Because of the net downward motion of the liquid, there is a tendency for small bubbles to be carried out of the bottom of the column (2), and if no air is admitted, after a period of time most of the air originally in the column will have been carried down and out. Once the froth level in the first column has reached substantially the position of the nozzle (3) however, it is possible to open the valve (8) and admit air. Provided the rate of inflow of air does not exceed the rate at which air is being entrained into the froth by the jet, the froth level will remain at or near the point of entry of the liquid jet. Under these conditions, the whole column (2) remains filled with a dense downwardly moving froth bed.

Although the apparatus has been described in relation to a liquid distribution device containing only one orifice or nozzle (3), the invention applies also where there is a multiplicity of orifices, nozzles or slits, of fixed or variable area, through which the liquid may flow. In fact, any method of dispersing the air feed into small bubbles may be used, such as a diffuser consisting of a porous plug through which air may be driven under pressure, or a venturi device in which the liquid is forced through a contracting-expanding nozzle and air is admitted in the region of lowest pressure. The liquid jet has the advantage that if large bubbles should form by coalescence of smaller bubbles in the body of the foam bed in the first column (2) and subsequently raise to the top of the column, they can be re-entrained in the jet and become dispersed once more in the foam.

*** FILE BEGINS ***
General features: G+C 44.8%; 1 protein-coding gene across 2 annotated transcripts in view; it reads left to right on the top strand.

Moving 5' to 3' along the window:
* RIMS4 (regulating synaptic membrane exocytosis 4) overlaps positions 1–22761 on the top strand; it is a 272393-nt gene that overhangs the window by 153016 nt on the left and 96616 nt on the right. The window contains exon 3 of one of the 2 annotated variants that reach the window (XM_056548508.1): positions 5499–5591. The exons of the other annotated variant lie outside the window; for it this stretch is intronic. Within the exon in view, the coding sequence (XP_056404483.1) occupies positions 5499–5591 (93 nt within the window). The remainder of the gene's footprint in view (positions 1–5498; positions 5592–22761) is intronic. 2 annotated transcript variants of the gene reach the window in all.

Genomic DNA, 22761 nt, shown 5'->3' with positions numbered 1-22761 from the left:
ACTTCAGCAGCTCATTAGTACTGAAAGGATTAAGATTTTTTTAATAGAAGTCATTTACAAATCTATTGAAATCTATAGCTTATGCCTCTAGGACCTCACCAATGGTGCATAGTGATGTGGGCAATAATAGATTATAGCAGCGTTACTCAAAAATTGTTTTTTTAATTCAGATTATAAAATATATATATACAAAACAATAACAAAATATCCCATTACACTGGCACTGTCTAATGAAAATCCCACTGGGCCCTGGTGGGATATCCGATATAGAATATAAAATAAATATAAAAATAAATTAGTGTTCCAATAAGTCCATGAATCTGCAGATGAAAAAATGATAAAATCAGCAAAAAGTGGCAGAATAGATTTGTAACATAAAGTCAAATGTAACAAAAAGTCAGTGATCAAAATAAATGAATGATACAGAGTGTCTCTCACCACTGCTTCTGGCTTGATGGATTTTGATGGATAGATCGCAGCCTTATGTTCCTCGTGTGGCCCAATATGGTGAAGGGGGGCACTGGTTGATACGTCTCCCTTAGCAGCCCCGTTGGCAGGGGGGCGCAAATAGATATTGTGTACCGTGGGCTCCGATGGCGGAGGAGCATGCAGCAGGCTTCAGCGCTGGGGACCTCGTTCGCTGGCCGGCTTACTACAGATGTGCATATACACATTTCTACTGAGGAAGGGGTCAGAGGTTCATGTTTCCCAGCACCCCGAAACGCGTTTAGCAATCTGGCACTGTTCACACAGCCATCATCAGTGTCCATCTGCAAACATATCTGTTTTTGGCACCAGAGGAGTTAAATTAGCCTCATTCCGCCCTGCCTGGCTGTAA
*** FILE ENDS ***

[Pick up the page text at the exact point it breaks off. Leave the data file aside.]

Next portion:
When the jet issues from the orifice, and plunges into the dense foam bed, it tends to spread within the foam, and if the first column is sufficiently long, the outer edges of the spreading jet flow will reach the confines of the column walls. It is highly desirable that the jet should spread and reach the inner wall of the first column, as in doing so it transfers its momentum across the whole cross-section of the first column to produce a homogeneous two-phase mixture which travels with uniform velocity down the column. In a preferred configuration, the jet velocity is of the order of 15 meters/sec whereas the velocity of the two-phase mixture is of the order 0.2 to 0.5 meters/sec. it has been observed that if the first column is too short, the extremities of the spreading jet do not reach the inner wall of the first column, and the jet extends past the lower open end (12) of the column while still travelling with high velocity. As a consequence, the performance of the column is much reduced in that it becomes very turbulent and unstable, the average bubble size is too large for efficient flotation and very large bubbles of air are swept from the open end (12) of the first column. It has been found by experiment that in order to allow the jet to spread to the wall of the first column, the length from the orifice (3) to the open end (12) of the first column should be at least four and preferably greater than eight times the diameter of the first column.